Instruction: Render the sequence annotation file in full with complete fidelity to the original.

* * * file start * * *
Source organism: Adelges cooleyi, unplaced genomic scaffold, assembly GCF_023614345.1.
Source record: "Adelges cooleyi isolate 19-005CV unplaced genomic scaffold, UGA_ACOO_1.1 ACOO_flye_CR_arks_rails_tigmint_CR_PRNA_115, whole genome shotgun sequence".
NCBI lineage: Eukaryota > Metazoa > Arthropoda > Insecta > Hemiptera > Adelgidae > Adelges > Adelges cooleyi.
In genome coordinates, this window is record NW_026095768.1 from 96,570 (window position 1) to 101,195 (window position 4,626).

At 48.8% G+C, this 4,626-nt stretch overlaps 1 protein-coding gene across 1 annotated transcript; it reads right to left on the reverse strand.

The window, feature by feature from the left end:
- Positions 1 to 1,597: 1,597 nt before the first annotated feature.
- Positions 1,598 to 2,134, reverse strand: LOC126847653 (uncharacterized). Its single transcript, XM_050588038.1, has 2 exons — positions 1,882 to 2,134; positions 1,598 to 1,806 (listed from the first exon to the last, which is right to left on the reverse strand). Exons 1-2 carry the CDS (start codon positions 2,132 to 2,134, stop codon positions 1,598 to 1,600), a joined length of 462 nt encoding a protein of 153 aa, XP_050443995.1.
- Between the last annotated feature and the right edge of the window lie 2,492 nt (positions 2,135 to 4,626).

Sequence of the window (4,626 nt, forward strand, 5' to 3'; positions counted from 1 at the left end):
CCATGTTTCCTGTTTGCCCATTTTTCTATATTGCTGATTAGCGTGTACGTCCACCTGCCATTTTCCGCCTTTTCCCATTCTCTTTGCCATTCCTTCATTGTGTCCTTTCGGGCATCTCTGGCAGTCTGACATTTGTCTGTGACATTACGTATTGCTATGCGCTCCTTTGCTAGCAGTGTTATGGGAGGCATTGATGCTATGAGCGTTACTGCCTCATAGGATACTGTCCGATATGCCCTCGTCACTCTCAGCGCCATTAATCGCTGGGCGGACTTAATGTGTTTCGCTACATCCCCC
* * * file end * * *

Source organism: Adelges cooleyi, unplaced genomic scaffold, assembly GCF_023614345.1.
Source record: "Adelges cooleyi isolate 19-005CV unplaced genomic scaffold, UGA_ACOO_1.1 ACOO_flye_CR_arks_rails_tigmint_CR_PRNA_115, whole genome shotgun sequence".
NCBI lineage: Eukaryota > Metazoa > Arthropoda > Insecta > Hemiptera > Adelgidae > Adelges > Adelges cooleyi.
In genome coordinates, this window is record NW_026095768.1 from 96,570 (window position 1) to 101,195 (window position 4,626).

At 48.8% G+C, this 4,626-nt stretch overlaps 1 protein-coding gene across 1 annotated transcript; it reads right to left on the reverse strand.

The window, feature by feature from the left end:
- Positions 1 to 1,597: 1,597 nt before the first annotated feature.
- Positions 1,598 to 2,134, reverse strand: LOC126847653 (uncharacterized). Its single transcript, XM_050588038.1, has 2 exons — positions 1,882 to 2,134; positions 1,598 to 1,806 (listed from the first exon to the last, which is right to left on the reverse strand). Exons 1-2 carry the CDS (start codon positions 2,132 to 2,134, stop codon positions 1,598 to 1,600), a joined length of 462 nt encoding a protein of 153 aa, XP_050443995.1.
- Between the last annotated feature and the right edge of the window lie 2,492 nt (positions 2,135 to 4,626).

Sequence of the window (4,626 nt, forward strand, 5' to 3'; positions counted from 1 at the left end):
CCATGTTTCCTGTTTGCCCATTTTTCTATATTGCTGATTAGCGTGTACGTCCACCTGCCATTTTCCGCCTTTTCCCATTCTCTTTGCCATTCCTTCATTGTGTCCTTTCGGGCATCTCTGGCAGTCTGACATTTGTCTGTGACATTACGTATTGCTATGCGCTCCTTTGCTAGCAGTGTTATGGGAGGCATTGATGCTATGAGCGTTACTGCCTCATAGGATACTGTCCGATATGCCCTCGTCACTCTCAGCGCCATTAATCGCTGGGCGGACTTAATGTGTTTCGCTACATCCCCC